Harsh spotlight: Players' reputations sullied despite denial

Dec 12 2011 - 7:00pm

MILWAUKEE -- Before Saturday night, when ESPN released a report claiming Ryan Braun tested positive for a performance-enhancing drug in October, no Milwaukee Brewers player had been accused publicly of such a transgression.

Though it might be a new experience for Brewers fans with regard to one of their own, Braun isn't the first star to face scrutiny for running afoul of Major League Baseball's Joint Drug Prevention and Treatment Program, which was rolled out after the 2003 season.

The two highest-profile players suspended for PEDs under the program have been Rafael Palmeiro and Manny Ramirez, who tested positive not once but twice, in 2009 and again this year.

And while both denied knowingly taking a banned substance -- as Braun and his camp already have vehemently done -- Palmeiro and Ramirez nevertheless were suspended, their reputations as two of the game's best hitters forever sullied.

Palmeiro's case was especially interesting.

On Aug. 1, 2005, roughly two weeks after becoming just the fourth player in history to amass 3,000 hits and 500 home runs in his career as a member of the Baltimore Orioles, Palmeiro was suspended 10 days for testing positive for steroids.

The suspension came less than five months after Palmeiro appeared in front of a congressional panel and strongly denied using steroids, pointing his finger for emphasis.

"I have never used steroids. Period," he told the panel. "I don't know how to say it more clearly than that. Never."

Palmeiro would say later that he believed the positive test result came from a tainted B12 vitamin shot provided by teammate Miguel Tejada .

"I told the truth, and today I am telling the truth again that I did not do this intentionally or knowingly," Palmeiro said on the heels of his suspension. "I hope the fans understand that I worked very hard over a long 20-year career. I put in a lot of time and a lot of effort in my career. I made a mistake, and I am facing it. I hope people learn from my mistake, and I hope the fans forgive me.

"I went in front of Congress, and I was honest with Congress. There's no absolute reason for me to do anything at this stage of my career. There's nothing for me to gain and everything for me to lose. I knew I was approaching 3,000 hits. I was not about to put everything on the line, my reputation and everything that I've worked for so hard in my life to do anything like this. It just makes no sense."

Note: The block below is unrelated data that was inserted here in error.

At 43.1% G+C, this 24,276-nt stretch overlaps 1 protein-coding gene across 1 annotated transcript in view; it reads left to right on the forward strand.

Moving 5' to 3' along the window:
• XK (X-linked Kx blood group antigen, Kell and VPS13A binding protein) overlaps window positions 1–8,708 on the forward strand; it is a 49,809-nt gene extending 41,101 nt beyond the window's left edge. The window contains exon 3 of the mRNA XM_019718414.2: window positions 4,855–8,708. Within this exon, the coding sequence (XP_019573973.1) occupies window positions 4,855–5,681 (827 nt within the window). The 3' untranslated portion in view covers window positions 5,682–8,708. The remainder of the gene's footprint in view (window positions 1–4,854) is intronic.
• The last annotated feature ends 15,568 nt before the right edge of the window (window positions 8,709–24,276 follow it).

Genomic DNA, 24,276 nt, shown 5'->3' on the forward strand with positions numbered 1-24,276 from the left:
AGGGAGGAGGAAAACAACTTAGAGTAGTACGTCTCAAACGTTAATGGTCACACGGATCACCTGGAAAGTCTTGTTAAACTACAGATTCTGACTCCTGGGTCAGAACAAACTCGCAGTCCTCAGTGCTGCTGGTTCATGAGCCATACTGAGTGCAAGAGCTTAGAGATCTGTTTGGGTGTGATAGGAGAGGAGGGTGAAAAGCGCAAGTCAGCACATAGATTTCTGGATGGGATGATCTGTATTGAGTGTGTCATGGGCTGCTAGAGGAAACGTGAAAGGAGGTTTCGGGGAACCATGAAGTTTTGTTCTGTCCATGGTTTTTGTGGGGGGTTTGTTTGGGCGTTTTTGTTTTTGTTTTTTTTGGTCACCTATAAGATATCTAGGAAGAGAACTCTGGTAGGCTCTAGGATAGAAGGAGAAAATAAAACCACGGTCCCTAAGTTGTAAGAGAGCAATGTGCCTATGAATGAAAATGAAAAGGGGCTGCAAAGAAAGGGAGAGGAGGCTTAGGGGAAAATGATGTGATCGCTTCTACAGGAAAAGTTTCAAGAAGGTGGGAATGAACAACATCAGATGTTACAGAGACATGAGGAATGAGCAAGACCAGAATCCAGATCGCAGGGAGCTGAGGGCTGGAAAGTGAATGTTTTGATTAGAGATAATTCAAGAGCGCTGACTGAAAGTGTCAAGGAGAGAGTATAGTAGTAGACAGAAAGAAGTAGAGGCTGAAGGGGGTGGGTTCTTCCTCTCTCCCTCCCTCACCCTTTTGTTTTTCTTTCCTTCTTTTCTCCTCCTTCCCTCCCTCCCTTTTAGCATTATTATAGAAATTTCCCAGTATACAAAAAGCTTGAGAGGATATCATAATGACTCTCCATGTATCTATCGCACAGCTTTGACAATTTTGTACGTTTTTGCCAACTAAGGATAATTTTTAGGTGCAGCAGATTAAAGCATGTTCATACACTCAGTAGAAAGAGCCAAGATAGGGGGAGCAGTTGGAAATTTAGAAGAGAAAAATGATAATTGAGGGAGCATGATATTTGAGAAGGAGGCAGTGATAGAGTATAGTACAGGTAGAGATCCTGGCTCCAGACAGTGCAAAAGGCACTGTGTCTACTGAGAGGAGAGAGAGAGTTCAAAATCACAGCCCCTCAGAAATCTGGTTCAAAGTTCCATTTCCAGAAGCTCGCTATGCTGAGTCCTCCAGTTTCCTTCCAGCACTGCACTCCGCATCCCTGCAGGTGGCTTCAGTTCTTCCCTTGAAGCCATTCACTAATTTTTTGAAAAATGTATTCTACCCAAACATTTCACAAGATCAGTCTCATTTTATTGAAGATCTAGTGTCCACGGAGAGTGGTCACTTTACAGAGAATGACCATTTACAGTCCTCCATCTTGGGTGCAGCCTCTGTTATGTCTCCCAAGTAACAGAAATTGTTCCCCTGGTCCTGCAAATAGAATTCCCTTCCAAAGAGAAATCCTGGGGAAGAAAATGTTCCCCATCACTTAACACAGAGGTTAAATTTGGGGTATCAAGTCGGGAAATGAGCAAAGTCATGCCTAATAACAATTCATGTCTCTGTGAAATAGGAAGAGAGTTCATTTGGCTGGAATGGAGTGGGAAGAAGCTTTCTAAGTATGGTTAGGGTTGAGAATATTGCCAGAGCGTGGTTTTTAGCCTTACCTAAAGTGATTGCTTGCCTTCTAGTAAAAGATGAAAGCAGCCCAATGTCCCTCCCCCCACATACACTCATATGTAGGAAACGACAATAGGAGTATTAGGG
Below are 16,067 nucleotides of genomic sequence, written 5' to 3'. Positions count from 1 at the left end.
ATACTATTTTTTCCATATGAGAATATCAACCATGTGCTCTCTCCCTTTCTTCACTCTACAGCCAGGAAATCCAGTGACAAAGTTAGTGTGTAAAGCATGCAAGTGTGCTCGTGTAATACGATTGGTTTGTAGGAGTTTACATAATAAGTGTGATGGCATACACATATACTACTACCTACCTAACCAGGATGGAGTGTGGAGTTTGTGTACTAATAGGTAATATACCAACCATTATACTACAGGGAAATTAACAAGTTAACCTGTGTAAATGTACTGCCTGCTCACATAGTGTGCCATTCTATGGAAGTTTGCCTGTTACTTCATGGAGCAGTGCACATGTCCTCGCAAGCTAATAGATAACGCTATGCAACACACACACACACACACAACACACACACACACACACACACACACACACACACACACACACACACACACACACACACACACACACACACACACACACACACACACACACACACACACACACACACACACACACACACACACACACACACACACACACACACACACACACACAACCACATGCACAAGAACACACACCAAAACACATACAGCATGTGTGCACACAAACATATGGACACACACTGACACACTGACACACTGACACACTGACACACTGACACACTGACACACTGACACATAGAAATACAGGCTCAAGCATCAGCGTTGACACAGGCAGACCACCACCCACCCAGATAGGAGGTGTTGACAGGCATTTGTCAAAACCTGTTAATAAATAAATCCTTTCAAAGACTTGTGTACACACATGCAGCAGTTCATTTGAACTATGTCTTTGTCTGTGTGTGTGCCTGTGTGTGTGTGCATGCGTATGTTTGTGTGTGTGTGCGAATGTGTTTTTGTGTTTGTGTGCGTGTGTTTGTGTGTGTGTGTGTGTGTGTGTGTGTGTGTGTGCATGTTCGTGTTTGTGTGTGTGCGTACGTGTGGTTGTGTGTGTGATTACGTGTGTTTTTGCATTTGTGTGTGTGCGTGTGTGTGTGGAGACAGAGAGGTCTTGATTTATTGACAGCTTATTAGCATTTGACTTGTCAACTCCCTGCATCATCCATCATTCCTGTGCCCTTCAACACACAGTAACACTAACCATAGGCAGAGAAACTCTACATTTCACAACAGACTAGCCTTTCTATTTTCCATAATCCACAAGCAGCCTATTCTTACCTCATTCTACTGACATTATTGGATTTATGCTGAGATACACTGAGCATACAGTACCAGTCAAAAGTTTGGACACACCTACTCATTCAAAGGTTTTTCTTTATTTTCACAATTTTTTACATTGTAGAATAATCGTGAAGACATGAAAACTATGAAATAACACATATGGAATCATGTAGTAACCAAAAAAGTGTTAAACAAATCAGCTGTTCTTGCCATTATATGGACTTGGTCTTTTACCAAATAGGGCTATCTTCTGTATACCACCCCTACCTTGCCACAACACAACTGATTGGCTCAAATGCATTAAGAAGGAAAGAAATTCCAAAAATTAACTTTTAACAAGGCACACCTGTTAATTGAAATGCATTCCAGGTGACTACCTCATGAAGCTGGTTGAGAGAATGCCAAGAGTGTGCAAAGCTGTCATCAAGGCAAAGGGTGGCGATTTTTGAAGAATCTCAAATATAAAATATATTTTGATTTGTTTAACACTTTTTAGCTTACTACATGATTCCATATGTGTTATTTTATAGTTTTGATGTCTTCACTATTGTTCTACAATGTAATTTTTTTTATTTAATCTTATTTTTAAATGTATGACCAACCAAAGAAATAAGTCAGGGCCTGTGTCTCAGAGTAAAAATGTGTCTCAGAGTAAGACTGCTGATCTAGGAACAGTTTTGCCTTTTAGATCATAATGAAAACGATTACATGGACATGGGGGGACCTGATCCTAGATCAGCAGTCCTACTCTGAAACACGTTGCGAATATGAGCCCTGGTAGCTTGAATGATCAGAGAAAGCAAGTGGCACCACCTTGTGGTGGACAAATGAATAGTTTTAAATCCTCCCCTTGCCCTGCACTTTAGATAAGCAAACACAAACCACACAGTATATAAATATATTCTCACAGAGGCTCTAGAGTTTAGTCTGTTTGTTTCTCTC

After learning of his positive test, Palmeiro appealed to MLB but was denied. He never played again after 2005, and the one-time surefire Hall of Famer received only 11 percent of the vote necessary for induction in his first time on the ballot.

Braun also is appealing his positive test to an arbitrator. A source told the Journal Sentinel on Sunday that Braun tested positive for a "prohibited substance" and not a performance-enhancing drug or steroid.

What Palmeiro had to say with regard to his appeal underscores how difficult overturning a positive test can be for a player, even if he unwittingly ingested a banned substance.

"I am sure you will ask how I tested positive for a banned substance," Palmeiro said at the time. "As I look back, I don't have a specific answer to give. Unfortunately, I wasn't able to explain to the arbitrator how the banned substance entered my body.

"The arbitrator did not find that I used a banned substance intentionally -- in fact, he said he found my testimony to be compelling -- but he ruled that I could not meet the heavy burden imposed on players who test positive under the new drug policy."

The Journal Sentinel also learned Sunday that, beginning with Palmeiro in 2005, 12 players have taken their appeals to arbitration and none has won.

Ramirez's first suspension for PEDs came May 7, 2009, after he was reported to have tested positive for HCG, a drug used to replenish testosterone levels. ESPN reported that Braun has tested positive for high levels of testosterone, which later proved to be synthetic and not produced by the body.

Ramirez said the positive test came as the result of a medication prescribed by a doctor for a "personal health issue."

"He gave me a medication, not a steroid, which he thought was OK to give me," Ramirez, then playing for the Los Angeles Dodgers, said at the time in a statement. "Unfortunately, the medication was banned under our drug policy. Under the policy, that mistake is now my responsibility."

Ramirez ultimately chose not to appeal and sat out 50 games, the length of the suspension ESPN is reporting Braun faces. Ramirez split the 2010 season between the Dodgers and the Chicago White Sox before signing in January with the Tampa Bay Rays.

Ramirez then was hit with a 100-game suspension in April after his appeal for a reported second positive test in spring training was denied by Major League Baseball.

He then chose to retire rather than serve the suspension, although Ramirez has since applied for reinstatement and would instead face another 50-game suspension should he sign with a team due to an agreement between MLB and the players' association.

Former Milwaukee outfielder Mike Cameron served a 25-game suspension to begin his Brewers career in 2008 after testing positive for a banned stimulant while with the San Diego Padres in 2007. Stimulant usage results in shorter suspensions than PEDs.

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